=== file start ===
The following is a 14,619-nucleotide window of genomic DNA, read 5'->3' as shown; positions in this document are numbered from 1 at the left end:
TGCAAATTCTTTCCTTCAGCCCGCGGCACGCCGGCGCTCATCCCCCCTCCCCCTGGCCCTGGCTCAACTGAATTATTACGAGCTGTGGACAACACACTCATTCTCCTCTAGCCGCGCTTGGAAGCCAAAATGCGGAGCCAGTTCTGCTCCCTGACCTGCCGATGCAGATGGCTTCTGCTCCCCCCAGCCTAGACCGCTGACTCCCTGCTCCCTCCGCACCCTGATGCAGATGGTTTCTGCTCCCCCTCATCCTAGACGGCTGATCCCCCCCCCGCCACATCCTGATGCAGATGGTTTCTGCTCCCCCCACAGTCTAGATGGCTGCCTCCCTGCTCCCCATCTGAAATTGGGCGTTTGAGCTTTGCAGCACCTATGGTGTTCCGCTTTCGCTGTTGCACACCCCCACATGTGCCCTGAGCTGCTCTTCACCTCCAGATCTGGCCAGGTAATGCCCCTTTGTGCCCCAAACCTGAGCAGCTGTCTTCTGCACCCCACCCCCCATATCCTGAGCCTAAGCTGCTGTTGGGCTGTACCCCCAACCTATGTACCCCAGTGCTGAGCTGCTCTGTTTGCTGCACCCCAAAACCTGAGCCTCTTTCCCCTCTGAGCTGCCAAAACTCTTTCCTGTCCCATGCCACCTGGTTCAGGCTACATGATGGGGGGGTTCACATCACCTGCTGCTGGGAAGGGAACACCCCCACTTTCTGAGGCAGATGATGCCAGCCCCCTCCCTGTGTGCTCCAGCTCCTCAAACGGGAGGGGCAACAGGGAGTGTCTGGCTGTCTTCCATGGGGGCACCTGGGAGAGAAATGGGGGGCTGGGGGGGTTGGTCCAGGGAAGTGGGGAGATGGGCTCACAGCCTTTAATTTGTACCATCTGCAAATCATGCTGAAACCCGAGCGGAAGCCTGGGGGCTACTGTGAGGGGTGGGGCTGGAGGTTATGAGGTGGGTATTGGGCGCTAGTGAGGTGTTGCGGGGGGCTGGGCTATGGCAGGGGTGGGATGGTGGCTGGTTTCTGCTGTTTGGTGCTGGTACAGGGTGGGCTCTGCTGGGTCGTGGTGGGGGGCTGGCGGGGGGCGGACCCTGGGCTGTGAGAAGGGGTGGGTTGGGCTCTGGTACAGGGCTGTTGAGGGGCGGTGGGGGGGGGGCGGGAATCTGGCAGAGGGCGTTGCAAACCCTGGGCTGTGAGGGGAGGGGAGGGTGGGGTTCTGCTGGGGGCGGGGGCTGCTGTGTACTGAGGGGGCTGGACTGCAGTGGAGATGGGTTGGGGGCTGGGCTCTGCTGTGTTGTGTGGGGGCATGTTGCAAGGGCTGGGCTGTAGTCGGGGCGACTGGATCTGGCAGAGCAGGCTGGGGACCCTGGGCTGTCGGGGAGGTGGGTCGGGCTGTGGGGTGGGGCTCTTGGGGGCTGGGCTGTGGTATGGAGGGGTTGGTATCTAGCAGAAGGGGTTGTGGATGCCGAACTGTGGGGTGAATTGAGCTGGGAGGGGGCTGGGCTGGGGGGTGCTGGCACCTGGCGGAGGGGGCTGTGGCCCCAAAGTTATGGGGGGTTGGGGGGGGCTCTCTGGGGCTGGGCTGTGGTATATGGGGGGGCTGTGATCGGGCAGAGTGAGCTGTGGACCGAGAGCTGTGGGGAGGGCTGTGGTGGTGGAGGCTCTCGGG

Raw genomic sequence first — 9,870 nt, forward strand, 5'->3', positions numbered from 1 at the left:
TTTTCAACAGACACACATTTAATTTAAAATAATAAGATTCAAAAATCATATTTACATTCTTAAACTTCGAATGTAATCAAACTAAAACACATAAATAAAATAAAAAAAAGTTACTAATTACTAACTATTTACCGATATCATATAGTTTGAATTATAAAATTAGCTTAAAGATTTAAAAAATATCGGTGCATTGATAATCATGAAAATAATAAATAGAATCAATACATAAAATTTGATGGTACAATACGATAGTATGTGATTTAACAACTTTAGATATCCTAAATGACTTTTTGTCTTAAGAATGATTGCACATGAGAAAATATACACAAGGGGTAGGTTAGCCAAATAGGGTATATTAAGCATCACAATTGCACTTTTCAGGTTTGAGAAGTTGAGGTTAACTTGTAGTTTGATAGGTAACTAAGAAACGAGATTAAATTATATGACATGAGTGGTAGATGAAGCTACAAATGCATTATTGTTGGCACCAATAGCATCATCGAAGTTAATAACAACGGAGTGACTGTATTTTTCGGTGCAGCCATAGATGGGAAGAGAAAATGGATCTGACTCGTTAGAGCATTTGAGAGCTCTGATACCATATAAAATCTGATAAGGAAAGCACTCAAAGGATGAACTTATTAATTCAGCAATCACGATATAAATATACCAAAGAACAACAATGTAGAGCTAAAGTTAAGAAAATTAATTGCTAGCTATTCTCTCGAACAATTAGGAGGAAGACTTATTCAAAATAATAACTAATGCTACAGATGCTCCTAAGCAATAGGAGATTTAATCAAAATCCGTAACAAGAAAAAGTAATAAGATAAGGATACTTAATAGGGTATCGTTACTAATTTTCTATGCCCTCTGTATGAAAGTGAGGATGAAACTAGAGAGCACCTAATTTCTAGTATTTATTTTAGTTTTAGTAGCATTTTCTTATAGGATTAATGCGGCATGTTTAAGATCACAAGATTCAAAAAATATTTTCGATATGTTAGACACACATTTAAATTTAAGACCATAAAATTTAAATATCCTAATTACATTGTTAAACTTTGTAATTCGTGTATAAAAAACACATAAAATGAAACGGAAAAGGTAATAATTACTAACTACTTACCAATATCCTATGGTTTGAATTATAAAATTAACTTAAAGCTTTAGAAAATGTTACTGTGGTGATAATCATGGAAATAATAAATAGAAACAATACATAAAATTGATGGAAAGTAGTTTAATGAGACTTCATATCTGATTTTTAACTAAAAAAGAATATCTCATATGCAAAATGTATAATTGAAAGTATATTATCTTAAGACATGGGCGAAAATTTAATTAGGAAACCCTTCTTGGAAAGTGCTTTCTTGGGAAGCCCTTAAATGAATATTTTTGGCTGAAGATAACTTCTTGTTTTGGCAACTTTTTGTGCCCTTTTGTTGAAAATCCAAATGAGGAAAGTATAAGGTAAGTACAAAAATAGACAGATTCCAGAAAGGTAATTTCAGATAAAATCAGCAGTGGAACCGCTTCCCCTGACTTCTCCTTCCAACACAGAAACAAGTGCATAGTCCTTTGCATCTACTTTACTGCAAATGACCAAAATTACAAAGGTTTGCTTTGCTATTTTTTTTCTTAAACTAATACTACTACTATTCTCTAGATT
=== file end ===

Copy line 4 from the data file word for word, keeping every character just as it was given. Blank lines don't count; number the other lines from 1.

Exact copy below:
TTTTCAACAGACACACATTTAATTTAAAATAATAAGATTCAAAAATCATATTTACATTCTTAAACTTCGAATGTAATCAAACTAAAACACATAAATAAAATAAAAAAAAGTTACTAATTACTAACTATTTACCGATATCATATAGTTTGAATTATAAAATTAGCTTAAAGATTTAAAAAATATCGGTGCATTGATAATCATGAAAATAATAAATAGAATCAATACATAAAATTTGATGGTACAATACGATAGTATGTGATTTAACAACTTTAGATATCCTAAATGACTTTTTGTCTTAAGAATGATTGCACATGAGAAAATATACACAAGGGGTAGGTTAGCCAAATAGGGTATATTAAGCATCACAATTGCACTTTTCAGGTTTGAGAAGTTGAGGTTAACTTGTAGTTTGATAGGTAACTAAGAAACGAGATTAAATTATATGACATGAGTGGTAGATGAAGCTACAAATGCATTATTGTTGGCACCAATAGCATCATCGAAGTTAATAACAACGGAGTGACTGTATTTTTCGGTGCAGCCATAGATGGGAAGAGAAAATGGATCTGACTCGTTAGAGCATTTGAGAGCTCTGATACCATATAAAATCTGATAAGGAAAGCACTCAAAGGATGAACTTATTAATTCAGCAATCACGATATAAATATACCAAAGAACAACAATGTAGAGCTAAAGTTAAGAAAATTAATTGCTAGCTATTCTCTCGAACAATTAGGAGGAAGACTTATTCAAAATAATAACTAATGCTACAGATGCTCCTAAGCAATAGGAGATTTAATCAAAATCCGTAACAAGAAAAAGTAATAAGATAAGGATACTTAATAGGGTATCGTTACTAATTTTCTATGCCCTCTGTATGAAAGTGAGGATGAAACTAGAGAGCACCTAATTTCTAGTATTTATTTTAGTTTTAGTAGCATTTTCTTATAGGATTAATGCGGCATGTTTAAGATCACAAGATTCAAAAAATATTTTCGATATGTTAGACACACATTTAAATTTAAGACCATAAAATTTAAATATCCTAATTACATTGTTAAACTTTGTAATTCGTGTATAAAAAACACATAAAATGAAACGGAAAAGGTAATAATTACTAACTACTTACCAATATCCTATGGTTTGAATTATAAAATTAACTTAAAGCTTTAGAAAATGTTACTGTGGTGATAATCATGGAAATAATAAATAGAAACAATACATAAAATTGATGGAAAGTAGTTTAATGAGACTTCATATCTGATTTTTAACTAAAAAAGAATATCTCATATGCAAAATGTATAATTGAAAGTATATTATCTTAAGACATGGGCGAAAATTTAATTAGGAAACCCTTCTTGGAAAGTGCTTTCTTGGGAAGCCCTTAAATGAATATTTTTGGCTGAAGATAACTTCTTGTTTTGGCAACTTTTTGTGCCCTTTTGTTGAAAATCCAAATGAGGAAAGTATAAGGTAAGTACAAAAATAGACAGATTCCAGAAAGGTAATTTCAGATAAAATCAGCAGTGGAACCGCTTCCCCTGACTTCTCCTTCCAACACAGAAACAAGTGCATAGTCCTTTGCATCTACTTTACTGCAAATGACCAAAATTACAAAGGTTTGCTTTGCTATTTTTTTTCTTAAACTAATACTACTACTATTCTCTAGATT